United States. Directed by James Ward Byrkit. Starring Emily Foxler, Maury Sterling, Nicholas Brendon. 89 minutes.

“What would do me head in is…does he think the same way, look the same way…how would I know which one I was?”

—Karl Pilkington, when asked about how he would respond to meeting his own doppelgänger

That seems…familiar. Where do I know it from?

Oh, I remember! Back at the beginning of June, I reviewed +1, a movie about a college student whose relationship woes are complicated further when a cosmic event creates a slightly 0ut-of-sync alternate timeline “incoherent” from the original (that is, inhabitants of both timelines can interact with each other) at a party.

Now we’ve got Coherence, a movie about a woman whose relationship woes are complicated further when a cosmic event (a passing comet) creates something something…

I’ll try to keep the +1 comparisons to a minimum, but many parallels exist between the two films and I really can’t ignore them, especially considering I just saw +1 like a little over two months ago.

Nor am I accusing one film of being a ripoff of the other. They’re hardly the exact same movie. +1 is about teenagers, Coherence about adults; +1 is ironic, Coherence thoughtful; +1 is largely a horror story, Coherence science-fiction. But, overall, they use the same themes, tropes, and motifs, and largely seem to be saying the same thing.

If +1 crosses Invasion of the Body Snatchers with Can’t Hardly Wait, then Coherence takes the same starting point, but uses the mumblecore relationship drama as its modulating factor. The “relationship drama” bit means that the science fiction elements are going to take a back-seat to character interaction and development.

The “mumblecore” bit means that, if you’re me, you’re going to have problems figuring out exactly how all these things connect because, Jesus Christ, everybody talks at once in this movie. I’m not entirely sure exactly what caused the tension between protagonist Em and her boyfriend (or maybe husband) Kevin, or why the revelation that Mike had slept with Beth was so important, but I expect I’d probably have a better grasp of the dynamics if the actors weren’t always talking or screaming over each other all the time.

I felt a lot of antipathy towards the characters, partially because of the “not being able to track relationships” thing, and partially because I don’t feel that the characters were developed well enough. Em is the lead character, Beth is the New Agey homeopath, Mike is a mostly-forgotten actor from a ’90s cult TV show, Hugh is Beth’s rational husband, Kevin is with Em, Amir is the guy who isn’t Mike or Kevin, and Laurie is Mike’s wife who wears glasses. That’s about the best you’ll get to know any of them.

Luckily, the cast brings personality to the characters to compensate, particularly Emily Foxler Baldoni as Em, Elizabeth Gracen (Miss America 1982, and Amanda from the Highlander franchise) as Beth and Hugo Armstrong as Hugh. (Yup, another movie where most of the characters are named, in one way or another, for their actors.)

Nicholas Brendon is fun to watch as Mike, although the ironic connection between actor and character is so obvious that I had to wonder if he was essentially playing himself. (Brendon played Xander on Buffy the Vampire Slayer. Fans of Buffy, and people who hate Buffy but are more conversant with the damn thing than they ever wanted to be because they had to edit three seasons’ worth of episode recaps, need no explanation. Everybody else: just take my word for it that there’s a meta aspect to the casting that you’re not going to get. It’s not that important, and you can live with it.)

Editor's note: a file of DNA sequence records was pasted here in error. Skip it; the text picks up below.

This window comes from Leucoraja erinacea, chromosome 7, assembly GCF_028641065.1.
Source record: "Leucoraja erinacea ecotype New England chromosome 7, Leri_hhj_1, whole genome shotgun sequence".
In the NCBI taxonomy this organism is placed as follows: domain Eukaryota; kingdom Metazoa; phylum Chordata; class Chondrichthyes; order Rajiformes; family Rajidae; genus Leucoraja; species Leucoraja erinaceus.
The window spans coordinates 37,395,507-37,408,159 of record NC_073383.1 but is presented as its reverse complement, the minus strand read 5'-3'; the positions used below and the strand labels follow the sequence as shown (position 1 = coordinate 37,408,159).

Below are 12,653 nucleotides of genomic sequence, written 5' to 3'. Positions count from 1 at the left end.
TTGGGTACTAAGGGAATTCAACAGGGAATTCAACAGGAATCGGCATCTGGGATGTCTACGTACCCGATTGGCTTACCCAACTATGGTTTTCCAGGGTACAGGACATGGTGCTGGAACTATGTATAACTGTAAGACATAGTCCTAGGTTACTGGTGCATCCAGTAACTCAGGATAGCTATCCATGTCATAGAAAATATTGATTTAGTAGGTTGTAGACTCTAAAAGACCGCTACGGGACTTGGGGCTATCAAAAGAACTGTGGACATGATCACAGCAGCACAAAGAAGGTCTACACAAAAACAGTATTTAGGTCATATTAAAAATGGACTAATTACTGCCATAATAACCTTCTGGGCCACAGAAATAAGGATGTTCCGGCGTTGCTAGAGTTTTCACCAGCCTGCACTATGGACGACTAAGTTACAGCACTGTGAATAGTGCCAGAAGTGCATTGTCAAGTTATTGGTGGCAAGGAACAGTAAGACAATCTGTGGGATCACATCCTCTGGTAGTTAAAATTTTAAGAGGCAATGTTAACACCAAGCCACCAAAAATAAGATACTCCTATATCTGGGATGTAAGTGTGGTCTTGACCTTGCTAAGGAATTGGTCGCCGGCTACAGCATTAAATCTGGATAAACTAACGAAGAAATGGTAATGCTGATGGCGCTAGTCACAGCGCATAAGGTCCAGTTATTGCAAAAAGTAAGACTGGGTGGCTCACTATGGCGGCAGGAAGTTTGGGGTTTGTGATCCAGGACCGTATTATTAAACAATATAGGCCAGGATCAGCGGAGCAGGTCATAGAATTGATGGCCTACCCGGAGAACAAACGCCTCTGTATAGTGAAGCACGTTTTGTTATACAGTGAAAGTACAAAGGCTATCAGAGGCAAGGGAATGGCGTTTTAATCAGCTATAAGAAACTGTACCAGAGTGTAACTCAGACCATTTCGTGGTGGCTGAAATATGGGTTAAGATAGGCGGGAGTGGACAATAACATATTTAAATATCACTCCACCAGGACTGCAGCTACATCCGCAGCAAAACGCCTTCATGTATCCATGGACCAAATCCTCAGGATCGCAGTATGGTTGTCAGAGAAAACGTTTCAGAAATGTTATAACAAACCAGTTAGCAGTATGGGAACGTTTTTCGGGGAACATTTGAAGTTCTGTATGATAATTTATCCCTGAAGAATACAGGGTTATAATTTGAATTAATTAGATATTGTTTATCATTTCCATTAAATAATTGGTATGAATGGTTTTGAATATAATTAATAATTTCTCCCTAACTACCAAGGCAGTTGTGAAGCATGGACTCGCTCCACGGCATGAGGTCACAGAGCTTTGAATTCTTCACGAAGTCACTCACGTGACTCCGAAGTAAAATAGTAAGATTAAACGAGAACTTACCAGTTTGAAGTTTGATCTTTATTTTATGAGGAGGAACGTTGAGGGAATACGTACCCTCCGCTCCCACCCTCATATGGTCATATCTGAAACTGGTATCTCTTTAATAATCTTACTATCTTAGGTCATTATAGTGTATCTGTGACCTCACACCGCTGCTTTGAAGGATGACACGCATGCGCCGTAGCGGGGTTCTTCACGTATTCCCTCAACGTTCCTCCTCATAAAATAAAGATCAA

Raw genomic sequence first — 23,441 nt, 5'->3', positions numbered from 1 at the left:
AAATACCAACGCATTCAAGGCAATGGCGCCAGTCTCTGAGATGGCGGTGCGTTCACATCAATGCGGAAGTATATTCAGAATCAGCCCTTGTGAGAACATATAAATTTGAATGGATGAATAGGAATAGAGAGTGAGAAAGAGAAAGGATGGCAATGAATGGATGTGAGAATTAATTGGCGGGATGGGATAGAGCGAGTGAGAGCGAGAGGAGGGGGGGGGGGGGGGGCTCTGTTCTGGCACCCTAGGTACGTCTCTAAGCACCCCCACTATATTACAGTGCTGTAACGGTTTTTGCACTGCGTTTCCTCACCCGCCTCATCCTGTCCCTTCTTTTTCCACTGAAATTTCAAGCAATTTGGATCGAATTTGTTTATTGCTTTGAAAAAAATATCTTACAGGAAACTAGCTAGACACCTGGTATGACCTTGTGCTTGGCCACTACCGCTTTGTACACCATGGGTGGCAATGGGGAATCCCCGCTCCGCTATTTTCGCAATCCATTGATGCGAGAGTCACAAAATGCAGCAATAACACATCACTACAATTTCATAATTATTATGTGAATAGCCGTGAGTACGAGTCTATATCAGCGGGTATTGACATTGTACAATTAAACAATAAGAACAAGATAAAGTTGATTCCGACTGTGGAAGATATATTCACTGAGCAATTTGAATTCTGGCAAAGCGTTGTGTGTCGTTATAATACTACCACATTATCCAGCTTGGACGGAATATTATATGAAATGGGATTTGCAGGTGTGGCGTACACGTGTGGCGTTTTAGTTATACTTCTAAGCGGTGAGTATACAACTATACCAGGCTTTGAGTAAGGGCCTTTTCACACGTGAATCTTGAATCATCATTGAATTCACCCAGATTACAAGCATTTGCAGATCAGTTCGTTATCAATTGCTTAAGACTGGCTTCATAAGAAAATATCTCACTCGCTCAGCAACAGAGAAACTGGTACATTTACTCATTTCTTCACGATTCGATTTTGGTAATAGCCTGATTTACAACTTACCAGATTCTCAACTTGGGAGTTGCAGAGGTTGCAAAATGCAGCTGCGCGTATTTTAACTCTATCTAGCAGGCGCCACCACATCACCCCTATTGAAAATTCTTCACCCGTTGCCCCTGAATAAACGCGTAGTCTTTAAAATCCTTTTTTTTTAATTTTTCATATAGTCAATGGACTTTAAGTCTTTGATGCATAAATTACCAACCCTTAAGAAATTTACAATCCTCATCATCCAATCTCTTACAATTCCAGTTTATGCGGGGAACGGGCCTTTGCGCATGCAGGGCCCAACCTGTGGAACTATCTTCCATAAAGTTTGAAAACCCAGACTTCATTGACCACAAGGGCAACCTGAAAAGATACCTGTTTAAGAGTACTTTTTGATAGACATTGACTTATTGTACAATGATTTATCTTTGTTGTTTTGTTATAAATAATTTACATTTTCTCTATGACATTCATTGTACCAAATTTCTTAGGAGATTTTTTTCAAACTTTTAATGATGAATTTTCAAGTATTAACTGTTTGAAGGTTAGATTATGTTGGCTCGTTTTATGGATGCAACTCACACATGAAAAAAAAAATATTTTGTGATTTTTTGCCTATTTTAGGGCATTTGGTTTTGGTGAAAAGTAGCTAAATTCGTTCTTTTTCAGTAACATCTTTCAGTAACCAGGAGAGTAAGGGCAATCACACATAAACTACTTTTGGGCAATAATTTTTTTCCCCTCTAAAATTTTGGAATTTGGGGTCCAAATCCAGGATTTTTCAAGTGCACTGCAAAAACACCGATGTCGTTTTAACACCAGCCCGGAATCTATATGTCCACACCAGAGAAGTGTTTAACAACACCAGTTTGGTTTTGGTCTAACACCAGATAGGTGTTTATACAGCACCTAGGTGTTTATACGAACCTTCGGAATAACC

Alex Manugian (Amir) and Lorene Scafaria (Laurie) also turn in engaging performances…even though Laurie’s act-long nap seems to be the product of the writers not knowing what to do with her, despite trying to turn said nap into a minor plot point.

But oddly enough, despite the character-centric nature of the script, storytelling is the most compelling reasons to watch Coherence. Overall, it has the vibe of a classic Twilight Zone story, featuring solid pacing, intelligent plot development and a few genuinely clever twists…along with one, I have to admit, that I totally saw coming but might not have if I hadn’t watched +1 so recently.

Director–and, with Manugian, co-writer–James Ward Byrkit holds to a visual style best described as “boilerplate mumblecore”: about as artistic as shooting a home movie on your dad’s camcorder, with plenty of shaky-cam, although to his credit he manages to keep the shots in focus most of the time. On the plus side, he keeps the paranoia ratched up to a good level, and some of the visual motifs are truly inspired (the glowsticks are a stroke of genius).

Coherence is a good, albeit not great, doppelgänger thriller–although, admittedly, some of the stylistic elements, along with the film’s slight resemblance to another recently-released picture–block my enjoyment, so possibly it’s actually great and I just don’t realize it.

And, at any rate, I had better get used to doppelgängers, because I have Enemy and The Double coming soon…

Coherence poster

Leave a Reply

Fill in your details below or click an icon to log in:

WordPress.com Logo

You are commenting using your WordPress.com account. Log Out / Change )

Twitter picture

You are commenting using your Twitter account. Log Out / Change )

Facebook photo

You are commenting using your Facebook account. Log Out / Change )

Google+ photo

You are commenting using your Google+ account. Log Out / Change )

Connecting to %s